WORKPLACES that are more diverse and inclusive have the potential to deliver an eye-watering boost to the economy, the first national conference on equal opportunities for people regardless of gender, age, ethnic background, disability or orientation has heard.
Nearly 200 delegates at The Herald and GenAnalytics Diversity Conference heard that closing the gender pay gap could be worth £6.5 billion to the economy while increasing levels of employment among people with disabilities by only five per cent would add a further £5bn by 2030.
In addition, there would be a further £24bn gain from the full representation in the British workplace of black people and those from minority ethnic backgrounds. Dr Lesley Sawers, Executive Chair of GenAnalytics, which works with business to deliver diverse workforces, described the potential net gains as eye-watering.
She told conference: “We have clearly demonstrated that diversity is good for the economy, good for business, good for communities and, most importantly, good for all of us.”
Presenting the business case for diversity and inclusion, Sandy Begbie, Chief People Officer at Standard Life, said companies that had a diverse workforce at management and board level performed better in finance and business; were more innovative; had better cash flow per employee; were more likely to capture a new market; and were more likely to report an increase in market share.
Our key sponsors said:
Graeme Brewster, Equality, Diversity & Inclusion Manager, City of Glasgow College said: “As a key supporter of this year’s conference, it was inspiring to see the range of important work being delivered to encourage a diverse workforce and to share our own expertise in the promotion of diversity and equality in the tertiary sector.”
Katy Wedderburn, Employment Head, MacRoberts said: “We were delighted to support the Diversity Conference for Scotland. The day’s agenda saw a variety of speakers all highlighting successes and challenges on Diversity and Inclusion to the delegates.”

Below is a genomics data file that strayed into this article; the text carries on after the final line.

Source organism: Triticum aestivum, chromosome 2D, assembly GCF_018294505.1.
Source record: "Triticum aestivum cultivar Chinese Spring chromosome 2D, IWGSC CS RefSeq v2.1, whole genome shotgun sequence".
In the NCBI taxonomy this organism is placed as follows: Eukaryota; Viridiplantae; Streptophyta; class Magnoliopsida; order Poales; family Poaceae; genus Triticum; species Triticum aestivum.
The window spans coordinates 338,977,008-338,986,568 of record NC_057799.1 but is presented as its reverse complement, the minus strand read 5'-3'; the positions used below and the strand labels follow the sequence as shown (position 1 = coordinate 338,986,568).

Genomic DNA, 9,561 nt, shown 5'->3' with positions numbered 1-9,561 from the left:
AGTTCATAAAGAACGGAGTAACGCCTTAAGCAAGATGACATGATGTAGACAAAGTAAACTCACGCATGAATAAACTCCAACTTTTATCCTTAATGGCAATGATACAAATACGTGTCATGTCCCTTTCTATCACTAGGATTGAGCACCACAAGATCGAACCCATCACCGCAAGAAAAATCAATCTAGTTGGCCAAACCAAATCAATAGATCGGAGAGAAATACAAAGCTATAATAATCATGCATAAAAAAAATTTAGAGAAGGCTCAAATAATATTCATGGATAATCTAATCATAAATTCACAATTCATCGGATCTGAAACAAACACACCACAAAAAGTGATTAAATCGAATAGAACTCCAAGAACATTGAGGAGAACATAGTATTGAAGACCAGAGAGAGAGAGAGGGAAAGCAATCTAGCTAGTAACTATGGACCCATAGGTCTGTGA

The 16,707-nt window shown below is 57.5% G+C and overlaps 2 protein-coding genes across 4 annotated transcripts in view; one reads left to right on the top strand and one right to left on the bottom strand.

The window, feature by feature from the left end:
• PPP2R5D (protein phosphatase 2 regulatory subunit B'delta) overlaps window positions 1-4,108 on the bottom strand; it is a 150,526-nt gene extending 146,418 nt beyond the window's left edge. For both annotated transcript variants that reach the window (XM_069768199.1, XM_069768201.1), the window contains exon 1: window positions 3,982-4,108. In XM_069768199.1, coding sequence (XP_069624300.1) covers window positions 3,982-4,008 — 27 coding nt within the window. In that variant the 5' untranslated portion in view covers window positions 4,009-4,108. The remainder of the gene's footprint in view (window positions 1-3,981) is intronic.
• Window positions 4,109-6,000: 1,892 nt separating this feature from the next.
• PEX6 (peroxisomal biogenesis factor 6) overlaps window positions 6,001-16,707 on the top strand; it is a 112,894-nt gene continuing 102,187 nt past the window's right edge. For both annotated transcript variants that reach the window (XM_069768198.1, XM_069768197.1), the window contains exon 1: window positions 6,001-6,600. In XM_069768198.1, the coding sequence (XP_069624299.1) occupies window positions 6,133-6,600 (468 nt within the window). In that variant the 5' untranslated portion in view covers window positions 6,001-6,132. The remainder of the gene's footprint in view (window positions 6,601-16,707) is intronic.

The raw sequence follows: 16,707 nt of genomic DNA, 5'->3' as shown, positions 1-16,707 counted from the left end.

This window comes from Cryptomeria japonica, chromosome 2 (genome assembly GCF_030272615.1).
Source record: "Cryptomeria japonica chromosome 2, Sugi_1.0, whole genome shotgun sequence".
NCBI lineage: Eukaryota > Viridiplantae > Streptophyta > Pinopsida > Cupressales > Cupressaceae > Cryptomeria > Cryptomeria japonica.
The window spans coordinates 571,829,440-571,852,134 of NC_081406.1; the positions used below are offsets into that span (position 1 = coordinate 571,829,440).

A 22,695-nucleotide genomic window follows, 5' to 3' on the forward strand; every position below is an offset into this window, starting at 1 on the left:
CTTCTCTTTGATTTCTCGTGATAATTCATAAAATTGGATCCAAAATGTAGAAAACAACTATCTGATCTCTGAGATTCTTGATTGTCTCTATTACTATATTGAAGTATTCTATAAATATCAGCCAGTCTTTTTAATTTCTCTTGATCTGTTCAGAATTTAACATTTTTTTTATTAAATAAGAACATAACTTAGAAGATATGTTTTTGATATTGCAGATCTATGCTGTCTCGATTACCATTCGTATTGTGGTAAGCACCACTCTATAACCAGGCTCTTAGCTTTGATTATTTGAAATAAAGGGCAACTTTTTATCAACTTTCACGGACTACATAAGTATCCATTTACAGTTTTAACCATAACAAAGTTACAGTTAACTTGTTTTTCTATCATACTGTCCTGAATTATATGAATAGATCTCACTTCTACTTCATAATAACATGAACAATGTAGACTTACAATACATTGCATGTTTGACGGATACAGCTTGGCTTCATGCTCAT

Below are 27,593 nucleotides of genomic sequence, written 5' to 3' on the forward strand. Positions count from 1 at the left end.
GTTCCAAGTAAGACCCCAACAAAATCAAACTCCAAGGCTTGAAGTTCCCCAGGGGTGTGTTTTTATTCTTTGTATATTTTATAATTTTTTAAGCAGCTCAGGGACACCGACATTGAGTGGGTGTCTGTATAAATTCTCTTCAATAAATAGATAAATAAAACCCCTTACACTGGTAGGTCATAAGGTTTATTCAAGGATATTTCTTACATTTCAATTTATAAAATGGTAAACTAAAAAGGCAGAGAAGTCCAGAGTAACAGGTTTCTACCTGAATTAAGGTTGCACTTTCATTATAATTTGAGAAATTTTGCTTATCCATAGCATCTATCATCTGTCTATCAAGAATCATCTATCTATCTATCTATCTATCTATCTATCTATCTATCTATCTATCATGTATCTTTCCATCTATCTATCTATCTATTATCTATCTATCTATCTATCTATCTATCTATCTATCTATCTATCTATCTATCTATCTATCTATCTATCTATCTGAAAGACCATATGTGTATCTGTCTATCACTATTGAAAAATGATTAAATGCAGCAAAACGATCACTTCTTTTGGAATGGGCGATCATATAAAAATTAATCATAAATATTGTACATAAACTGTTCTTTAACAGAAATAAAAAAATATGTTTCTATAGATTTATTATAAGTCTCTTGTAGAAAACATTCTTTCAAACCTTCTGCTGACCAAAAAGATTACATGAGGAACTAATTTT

Steve Dunlop, CEO of Scottish Canals, said: “As a public body committed to ensuring the nation’s canals are there for everyone in Scotland to enjoy, we recognise the value that diversity of thought at levels of an organisation brings. This year’s event explored the business benefits of being genuinely inclusive which are clear for all to see. I look forward to seeing the conference develop in the years to come.”
Sarah McNulty, Human Resources Operations Director at ScottishPower said: “ScottishPower were delighted to be part of the Diversity Conference for Scotland. Today has been a great opportunity to learn from other organisations and individuals about their own experiences of overcoming challenges to create an inclusive environment in the workplace”.
SDS Head of National Training Programme Development, Karen Murray said: “The conference demonstrated how committed organisations, companies, workplaces and individuals are to improving equality and diversity.
“It’s encouraging to see so much good practice and so many positive examples of employers embedding diversity in their workforce across Scotland.
“Equality and diversity is a huge priority for SDS and we are proud to be part of the first ever Diversity Conference in Scotland.”
Lynne Connolly, Global Head of Diversity & Inclusion said: ‘Standard Life were delighted to support the Diversity Conference for Scotland. After a day of sharing experiences on Diversity and Inclusion, it was hard not to leave feeling really motivated to continue to progress this important agenda across Scotland’.
Wheatley Group’s Partnership Manager Lorraine McLaren said: “The Diversity Conference was a great opportunity to hear from an excellent line-up of speakers about how we can create more diverse and inclusive workplaces, and the benefits this can bring. We were delighted to be part of it.”
Ed Cochrane, Managing Consultant & Head of YSC Scotland: “YSC were proud to support the Diversity Conference for Scotland. The agenda was rich, extremely interesting and relevant and covered a broad spectrum of Diversity and Inclusion initiatives happening across Scotland.”
Audrey Ross, Sales & Marketing Director for Taylor Wimpey West Scotland said: “We aim to be an inclusive company which values people as individuals and creates a workforce that reflects the diversity of the local communities where we build new homes, and we’re really delighted to have been involved in the first year of The Herald Diversity Conference.
“Our involvement in the conference recognises the importance that we’ve placed on embracing diversity and inclusion within our business and the opportunity it creates for the wider housebuilding industry.
Kathryn O’Shea, Head of Diversity & Inclusion, Royal Mail said:“It was a pleasure to be part of such a fantastic event. The wide variety of speakers all sharing their ideas, insights and unique challenges in diversity and inclusion was a great learning opportunity for all”.
Jill Miller, Director of Cultural Services at Glasgow Life, said: “We were delighted to support Scotland’s first national diversity conference. It was clear to see from the many organisations and businesses who attended that there is a strong commitment to diversity and equality in workplaces and communities not just in Glasgow, but across the country and the variety of motivational speakers ensured the day’s agenda was both lively and informative. Diversity is a crucial component of driving business performance and delivering economic growth and that really came across in the discussions.”